Tuesday, June 12, 2012

Password hashing with bookmarklet

This entry is to explain the concept of password hashing, and empower you with such a tool to have strong and unique passwords per site without having to remember them.

Many users tend to maintain few passwords which they repeatedly use for multiple websites. Even if the password is strong, this has a problem. With so many logins maintained by different website managers, it is inevitable that some of them will get compromised eventually. And the chances are also high enough that the passwords of the hacked sites will get stored as a cleartext.

What that will amount to is that if one of your passwords get stolen, you cannot be sure that the hacker won't get access to other sites which you use.

This is where comes tools like Password Hashing.

A password hasher takes a (possible weak) password, and creates a strong password depending on your password and the domain of the site you are going to log in to.

So for example, if you want to log into Linkedin, and type 'ABC' as password, you click the hasher - and viola - the password get's transformed into something like 'Q%JhLHTJ@4'. Next you want to login to login to Facebook, and type in 'ABC' again, click, and now you get '=ygDD-R46G' - because the generated password also depends on domain.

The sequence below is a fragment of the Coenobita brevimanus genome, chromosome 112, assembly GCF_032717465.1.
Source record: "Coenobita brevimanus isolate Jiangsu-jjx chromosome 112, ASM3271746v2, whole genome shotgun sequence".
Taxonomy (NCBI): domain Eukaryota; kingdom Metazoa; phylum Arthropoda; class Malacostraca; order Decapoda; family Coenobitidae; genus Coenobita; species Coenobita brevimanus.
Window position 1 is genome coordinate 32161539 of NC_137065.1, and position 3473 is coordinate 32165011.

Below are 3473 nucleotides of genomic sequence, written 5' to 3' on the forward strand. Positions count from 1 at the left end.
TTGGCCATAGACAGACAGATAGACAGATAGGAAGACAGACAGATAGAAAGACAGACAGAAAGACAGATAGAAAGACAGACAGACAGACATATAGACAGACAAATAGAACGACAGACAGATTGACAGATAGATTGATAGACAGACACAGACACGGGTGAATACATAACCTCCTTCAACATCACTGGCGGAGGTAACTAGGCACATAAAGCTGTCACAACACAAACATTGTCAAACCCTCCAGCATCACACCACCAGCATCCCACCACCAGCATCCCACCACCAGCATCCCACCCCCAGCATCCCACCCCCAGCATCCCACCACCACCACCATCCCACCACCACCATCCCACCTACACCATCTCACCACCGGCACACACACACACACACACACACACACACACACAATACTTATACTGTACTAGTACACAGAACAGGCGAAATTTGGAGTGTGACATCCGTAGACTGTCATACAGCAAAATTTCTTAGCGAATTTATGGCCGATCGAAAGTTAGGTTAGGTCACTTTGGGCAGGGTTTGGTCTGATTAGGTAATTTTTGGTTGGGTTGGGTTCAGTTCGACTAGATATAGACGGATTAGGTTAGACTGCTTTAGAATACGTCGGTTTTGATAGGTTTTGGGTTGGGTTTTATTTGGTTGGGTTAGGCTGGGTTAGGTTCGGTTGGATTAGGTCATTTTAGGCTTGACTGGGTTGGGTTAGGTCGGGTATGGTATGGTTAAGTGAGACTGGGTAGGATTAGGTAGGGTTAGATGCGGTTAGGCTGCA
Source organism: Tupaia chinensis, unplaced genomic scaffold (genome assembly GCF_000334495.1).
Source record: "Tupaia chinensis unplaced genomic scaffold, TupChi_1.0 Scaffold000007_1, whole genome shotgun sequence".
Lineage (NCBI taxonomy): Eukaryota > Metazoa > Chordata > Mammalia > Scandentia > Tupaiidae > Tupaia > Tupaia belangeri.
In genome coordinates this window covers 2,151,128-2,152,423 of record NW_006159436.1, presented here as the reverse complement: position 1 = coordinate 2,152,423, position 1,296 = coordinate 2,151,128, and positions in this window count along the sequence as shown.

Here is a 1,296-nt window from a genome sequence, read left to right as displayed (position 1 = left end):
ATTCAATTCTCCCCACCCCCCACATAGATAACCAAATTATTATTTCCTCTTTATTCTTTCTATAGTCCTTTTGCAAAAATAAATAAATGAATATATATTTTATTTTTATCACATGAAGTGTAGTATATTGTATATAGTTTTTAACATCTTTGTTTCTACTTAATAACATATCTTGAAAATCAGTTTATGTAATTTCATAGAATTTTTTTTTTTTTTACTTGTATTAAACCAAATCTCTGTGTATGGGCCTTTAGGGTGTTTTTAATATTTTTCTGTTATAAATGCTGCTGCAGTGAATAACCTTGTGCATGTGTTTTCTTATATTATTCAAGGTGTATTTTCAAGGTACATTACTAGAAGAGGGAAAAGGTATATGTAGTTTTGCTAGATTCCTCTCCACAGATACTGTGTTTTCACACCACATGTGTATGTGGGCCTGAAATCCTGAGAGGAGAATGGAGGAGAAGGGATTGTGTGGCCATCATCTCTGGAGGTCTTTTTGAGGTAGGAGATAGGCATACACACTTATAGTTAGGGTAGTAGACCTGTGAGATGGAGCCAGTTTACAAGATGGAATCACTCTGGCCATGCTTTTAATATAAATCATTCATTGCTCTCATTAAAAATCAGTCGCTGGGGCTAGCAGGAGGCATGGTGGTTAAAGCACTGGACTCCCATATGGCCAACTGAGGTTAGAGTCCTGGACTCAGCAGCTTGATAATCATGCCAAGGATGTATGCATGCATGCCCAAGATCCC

You need to remember only one password - 'ABC' in this case - which got transformed into something much stronger, and unique per domain - alleviating a lot of security issues. If Linkedin passwords get stolen, you are sure that there's no way the hacker will get access to your Facebook account even though you remembered effectively one password. Also, depending on the number of characters you choose, the generated password can be very strong. For example both the generated passwords above will take roughly 78 thousand years to crack, even assuming a speed of 1 million guesses per second - which is a very high rate of attack for an online server to cope with.

What if someone else also uses the same weak password 'ABC' for Linkedin? He will get a different encrypted password, provided you have customized your password hasher with a strong master password.

You can get your customized password hasher bookmarklet from here - Superpass Password Hasher.